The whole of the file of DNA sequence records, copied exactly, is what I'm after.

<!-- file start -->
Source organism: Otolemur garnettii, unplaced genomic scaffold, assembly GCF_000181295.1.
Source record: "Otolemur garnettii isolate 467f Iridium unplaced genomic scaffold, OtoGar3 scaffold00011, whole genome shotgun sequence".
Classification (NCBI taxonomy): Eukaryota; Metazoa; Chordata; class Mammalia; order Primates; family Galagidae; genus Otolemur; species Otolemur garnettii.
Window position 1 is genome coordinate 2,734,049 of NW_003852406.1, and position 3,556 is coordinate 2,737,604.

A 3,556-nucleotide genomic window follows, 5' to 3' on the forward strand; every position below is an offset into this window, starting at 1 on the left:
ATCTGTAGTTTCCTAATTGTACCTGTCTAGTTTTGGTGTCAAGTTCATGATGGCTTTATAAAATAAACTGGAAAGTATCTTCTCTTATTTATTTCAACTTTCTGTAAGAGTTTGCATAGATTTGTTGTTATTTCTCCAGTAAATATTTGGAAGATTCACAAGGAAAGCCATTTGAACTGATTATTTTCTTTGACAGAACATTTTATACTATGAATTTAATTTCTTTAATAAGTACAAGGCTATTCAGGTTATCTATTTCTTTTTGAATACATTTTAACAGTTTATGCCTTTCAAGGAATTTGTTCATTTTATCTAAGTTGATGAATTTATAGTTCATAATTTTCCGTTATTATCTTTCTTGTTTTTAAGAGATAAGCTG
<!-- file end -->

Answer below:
Source organism: Otolemur garnettii, unplaced genomic scaffold, assembly GCF_000181295.1.
Source record: "Otolemur garnettii isolate 467f Iridium unplaced genomic scaffold, OtoGar3 scaffold00011, whole genome shotgun sequence".
Classification (NCBI taxonomy): Eukaryota; Metazoa; Chordata; class Mammalia; order Primates; family Galagidae; genus Otolemur; species Otolemur garnettii.
Window position 1 is genome coordinate 2,734,049 of NW_003852406.1, and position 3,556 is coordinate 2,737,604.

A 3,556-nucleotide genomic window follows, 5' to 3' on the forward strand; every position below is an offset into this window, starting at 1 on the left:
ATCTGTAGTTTCCTAATTGTACCTGTCTAGTTTTGGTGTCAAGTTCATGATGGCTTTATAAAATAAACTGGAAAGTATCTTCTCTTATTTATTTCAACTTTCTGTAAGAGTTTGCATAGATTTGTTGTTATTTCTCCAGTAAATATTTGGAAGATTCACAAGGAAAGCCATTTGAACTGATTATTTTCTTTGACAGAACATTTTATACTATGAATTTAATTTCTTTAATAAGTACAAGGCTATTCAGGTTATCTATTTCTTTTTGAATACATTTTAACAGTTTATGCCTTTCAAGGAATTTGTTCATTTTATCTAAGTTGATGAATTTATAGTTCATAATTTTCCGTTATTATCTTTCTTGTTTTTAAGAGATAAGCTG